Internet speed tests

Download (DL) and upload (UL) figures are shown in megabits per second (Mbps), and latency (lat.) in milliseconds (ms). The test was conducted over 100 Mbit/s broadband internet.

Seamless Ethernet (40 feet)

Provider

Speedtest.net

Fast.com

Google speed test

DL / UL | lat.

99.97 / 103.33 | 16

100 / 110 | 15

94.3 / 102.0 | 8

DL / UL | lat.

97.33 / 103.76 | 18

95 / 107 | 14

93.9 / 102.0 | 12

DL / UL | lat.

100.86 / 103.50 | 18

98 / 110 | 13

96.2 / 102 | 10

DL / UL | lat.

100.62 / 103..83 | 17

96 / 100 | 13

95.7 / 97.5 | 10

DL / UL | lat.

99.00 / 103.79 | 18

99 / 110 | 14

95.5 / 97.2 | 8

Average DL / UL | lat

99.56 / 103.64 | 17.4

97.6 / 107.4 | 13.8

95.12 / 100.14 | 9.6


NexusLink Ethernet over coax adapter (30 feet coax, 12 feet Ethernet)

Provider

Speedest.net

Fast.com

Google speed test

DL / UL | lat.

100.54 / 103.46 | 18

96 / 110 | 14

94.7 / 99.8 | 9

DL / UL | lat.

99.27 / 103.91 | 18

95 / 110 | 12

95.5 / 97.6 | 11

DL / UL | lat.

98.54 / 103.75 | 15

98 / 110 | 14

101.6 / 98.0 | 9

DL / UL | lat.

98.26 / 103.16 | 18

110 / 100 | 14

101.1 / 97.7 | 11

DL / UL | lat.

98.15 / 103.83 | 17

100 / 100 | 14

101.2 / 97.6 | 9

Average DL / UL | lat

98.95 / 103.62 | 17.2

99.8 / 106 | 13.6

98.82 / 98.14 | 9.8

% difference compared to Ethernet

-0.613% / -0.019% | -1.15%

+2.25% / -1.3% | -1.45%

+3.89% / -1.99% | +2.08%


Results: Load, load, and latency results are all within a few percentage points, plus or minus, between the two setups. This means that the performance of the adapters for gaming and online video and audio streaming is functionally the same as running a similar length of Ethernet.

File transfer test over home network

While the test above showed the adapters could handle more than the 100 Mbps my broadband connection provided, my home network’s faster theoretical speed of 1 gigabits per second (Gbps) proved more challenging.

Ethernet

File size: Average transfer speed Megabytes per second (MBps) | Total transfer time in minutes and seconds

  • 10.14GB file: 47.5MBps | 3:28
  • 1GB file: 46.5MBps | 0:21
  • 780MB file: 46.5MBps | 0:17
  • 376MB file: 45.5MBps | 0:07

Ethernet over coax adapters

  • 10.14GB file: 34.5MBps | 4:54 (29% slower)
  • 1GB file: 35MBps | 0:29 (28% slower)
  • 780MB file: 33.75MBps | 0:23 (26% slower)
  • 376MB file: 34.5MBps | 0:10 (30% slower)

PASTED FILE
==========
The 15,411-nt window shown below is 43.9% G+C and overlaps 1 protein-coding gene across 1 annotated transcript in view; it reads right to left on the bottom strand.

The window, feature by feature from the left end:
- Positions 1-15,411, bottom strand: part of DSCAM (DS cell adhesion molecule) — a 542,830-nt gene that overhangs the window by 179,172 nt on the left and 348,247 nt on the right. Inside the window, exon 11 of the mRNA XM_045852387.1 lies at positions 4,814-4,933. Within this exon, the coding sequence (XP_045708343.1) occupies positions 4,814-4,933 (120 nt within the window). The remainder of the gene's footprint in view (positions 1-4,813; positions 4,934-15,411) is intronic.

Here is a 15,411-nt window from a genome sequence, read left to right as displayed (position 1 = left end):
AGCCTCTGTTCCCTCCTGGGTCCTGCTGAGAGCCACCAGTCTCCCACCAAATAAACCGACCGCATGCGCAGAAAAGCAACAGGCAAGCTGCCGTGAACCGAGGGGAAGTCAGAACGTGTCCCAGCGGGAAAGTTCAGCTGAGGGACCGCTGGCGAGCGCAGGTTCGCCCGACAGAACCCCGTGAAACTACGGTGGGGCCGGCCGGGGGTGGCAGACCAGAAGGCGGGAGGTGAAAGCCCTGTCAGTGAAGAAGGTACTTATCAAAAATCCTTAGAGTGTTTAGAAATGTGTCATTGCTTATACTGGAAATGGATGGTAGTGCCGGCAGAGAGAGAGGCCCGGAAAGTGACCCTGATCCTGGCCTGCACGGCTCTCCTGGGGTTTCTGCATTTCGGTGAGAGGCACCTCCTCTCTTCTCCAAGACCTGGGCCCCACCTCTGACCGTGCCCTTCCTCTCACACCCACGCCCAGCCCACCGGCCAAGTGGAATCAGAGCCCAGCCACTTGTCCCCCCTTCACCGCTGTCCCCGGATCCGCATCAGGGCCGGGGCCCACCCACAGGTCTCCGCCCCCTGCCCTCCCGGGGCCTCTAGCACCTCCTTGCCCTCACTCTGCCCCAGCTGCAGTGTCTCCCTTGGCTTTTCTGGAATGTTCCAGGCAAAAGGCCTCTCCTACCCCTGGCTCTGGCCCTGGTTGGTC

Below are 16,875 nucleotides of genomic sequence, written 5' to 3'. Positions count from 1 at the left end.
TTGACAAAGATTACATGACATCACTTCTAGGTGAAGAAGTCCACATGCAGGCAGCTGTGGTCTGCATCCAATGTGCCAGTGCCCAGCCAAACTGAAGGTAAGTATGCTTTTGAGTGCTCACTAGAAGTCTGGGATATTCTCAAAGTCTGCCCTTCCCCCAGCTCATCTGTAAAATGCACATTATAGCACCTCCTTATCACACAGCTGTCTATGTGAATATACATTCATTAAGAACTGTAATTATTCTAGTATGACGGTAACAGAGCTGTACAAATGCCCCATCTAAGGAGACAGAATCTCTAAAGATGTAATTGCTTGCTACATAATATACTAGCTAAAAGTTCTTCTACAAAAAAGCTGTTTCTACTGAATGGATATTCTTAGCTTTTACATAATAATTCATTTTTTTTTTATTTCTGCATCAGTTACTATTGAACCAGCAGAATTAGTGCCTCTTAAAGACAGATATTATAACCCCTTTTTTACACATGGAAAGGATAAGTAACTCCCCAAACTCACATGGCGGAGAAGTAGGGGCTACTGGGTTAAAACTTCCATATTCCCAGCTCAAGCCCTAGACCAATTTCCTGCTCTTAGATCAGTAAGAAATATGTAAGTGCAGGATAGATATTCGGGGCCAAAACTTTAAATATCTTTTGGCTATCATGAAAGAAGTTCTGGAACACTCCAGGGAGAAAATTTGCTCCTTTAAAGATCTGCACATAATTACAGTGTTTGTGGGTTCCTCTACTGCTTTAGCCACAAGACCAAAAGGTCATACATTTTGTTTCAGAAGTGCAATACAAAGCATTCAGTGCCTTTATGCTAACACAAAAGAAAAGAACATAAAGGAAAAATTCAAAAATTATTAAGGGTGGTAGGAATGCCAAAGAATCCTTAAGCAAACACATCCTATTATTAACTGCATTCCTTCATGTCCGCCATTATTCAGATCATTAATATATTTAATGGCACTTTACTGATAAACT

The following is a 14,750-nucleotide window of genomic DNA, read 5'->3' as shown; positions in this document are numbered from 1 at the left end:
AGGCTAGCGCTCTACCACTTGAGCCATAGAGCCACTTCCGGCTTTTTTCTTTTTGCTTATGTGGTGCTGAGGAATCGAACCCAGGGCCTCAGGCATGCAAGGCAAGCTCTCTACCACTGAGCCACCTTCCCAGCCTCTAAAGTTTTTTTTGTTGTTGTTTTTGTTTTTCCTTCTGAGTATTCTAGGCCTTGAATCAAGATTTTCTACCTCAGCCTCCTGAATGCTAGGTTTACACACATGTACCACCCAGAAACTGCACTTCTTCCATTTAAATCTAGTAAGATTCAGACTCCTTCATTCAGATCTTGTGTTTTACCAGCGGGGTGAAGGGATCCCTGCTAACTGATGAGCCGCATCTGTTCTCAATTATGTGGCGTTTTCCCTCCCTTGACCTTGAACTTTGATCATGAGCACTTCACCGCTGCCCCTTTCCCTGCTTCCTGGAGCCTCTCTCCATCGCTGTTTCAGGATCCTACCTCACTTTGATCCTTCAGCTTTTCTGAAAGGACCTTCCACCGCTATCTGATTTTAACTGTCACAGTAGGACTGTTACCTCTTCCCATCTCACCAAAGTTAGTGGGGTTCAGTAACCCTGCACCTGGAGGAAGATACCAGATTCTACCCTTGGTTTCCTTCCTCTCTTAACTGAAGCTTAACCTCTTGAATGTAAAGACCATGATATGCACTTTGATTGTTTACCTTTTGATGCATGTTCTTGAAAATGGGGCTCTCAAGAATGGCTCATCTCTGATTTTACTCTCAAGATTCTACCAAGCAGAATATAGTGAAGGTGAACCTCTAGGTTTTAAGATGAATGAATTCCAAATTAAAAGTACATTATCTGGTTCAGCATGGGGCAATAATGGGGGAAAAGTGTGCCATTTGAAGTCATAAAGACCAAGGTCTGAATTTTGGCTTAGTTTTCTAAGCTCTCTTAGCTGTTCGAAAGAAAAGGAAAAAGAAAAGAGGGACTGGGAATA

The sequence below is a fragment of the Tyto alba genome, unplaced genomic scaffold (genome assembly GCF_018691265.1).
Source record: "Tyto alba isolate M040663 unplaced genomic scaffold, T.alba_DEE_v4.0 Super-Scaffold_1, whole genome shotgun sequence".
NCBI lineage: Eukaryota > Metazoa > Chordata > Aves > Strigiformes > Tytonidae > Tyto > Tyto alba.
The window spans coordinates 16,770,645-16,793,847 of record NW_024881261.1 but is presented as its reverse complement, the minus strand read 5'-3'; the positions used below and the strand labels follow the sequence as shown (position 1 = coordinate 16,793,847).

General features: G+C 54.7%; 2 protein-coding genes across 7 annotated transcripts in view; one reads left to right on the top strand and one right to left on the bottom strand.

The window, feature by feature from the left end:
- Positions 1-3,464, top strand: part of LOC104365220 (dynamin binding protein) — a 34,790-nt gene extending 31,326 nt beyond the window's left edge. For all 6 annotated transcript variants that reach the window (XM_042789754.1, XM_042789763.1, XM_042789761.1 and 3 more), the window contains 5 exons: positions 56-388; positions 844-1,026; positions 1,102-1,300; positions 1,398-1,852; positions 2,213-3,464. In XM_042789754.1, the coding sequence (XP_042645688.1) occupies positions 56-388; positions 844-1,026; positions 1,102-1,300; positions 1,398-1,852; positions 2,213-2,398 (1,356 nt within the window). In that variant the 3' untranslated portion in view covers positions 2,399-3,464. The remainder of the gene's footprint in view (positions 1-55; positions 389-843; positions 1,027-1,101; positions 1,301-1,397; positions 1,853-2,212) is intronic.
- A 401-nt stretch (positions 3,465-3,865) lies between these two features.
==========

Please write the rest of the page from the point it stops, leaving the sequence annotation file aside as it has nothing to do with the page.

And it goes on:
As you can see, the adapters reached a speed of about 35 MB / s, while the Ethernet operation reached about 48 MB / s. This resulted in transfer speeds about a third slower than average when transferring large files over my wired network.

Bottom line

You can tell from my tests that the adapters max out at around 35MBps (about 280Mbps) in this scenario at least. That’s more than any 100Mbps broadband plan can hope to use, but not as much as the 300Mbps speeds of many commonly offered home Internet plans.

Again, unless you plan to run multiple devices through these adapters, you’re unlikely to max out that transfer rate. Even demanding scenarios like 8K video streaming shouldn’t be a problem.

The only time you’ll notice the roughly 30% speed reduction I mentioned compared to pure Ethernet operation is when you’re transferring large files between computers on your home network. If this is something you do often, it’s worth considering.

However, given the difficulty, time, and expense associated with installing Ethernet, slow downs rarely seem like a better outcome than spending hundreds or even thousands of dollars to replace existing coaxial cable with Ethernet.

To be clear, you’ll need existing coaxial cable to make this a worthwhile option. But if you already have it running from the comfort of your home, these adapters open up a whole new world of possibilities for those times when you need a stable, wired connection that even the best Wi-Fi hardware can’t deliver. provide everywhere in every home.

Alternatives to consider

A slightly cheaper option that skips the built-in encryption but still offers a theoretical speed of 1Gbps (if you apply the often-available Amazon coupon).

Another option that also skips additional security, but includes additional coaxial cables for connections that require them.

The predecessor of the adapters we looked at in this review. They offer a very similar feature set, but excel at a maximum theoretical speed of 1200Mbps, which is about 40% slower than the Wave 2 models we reviewed.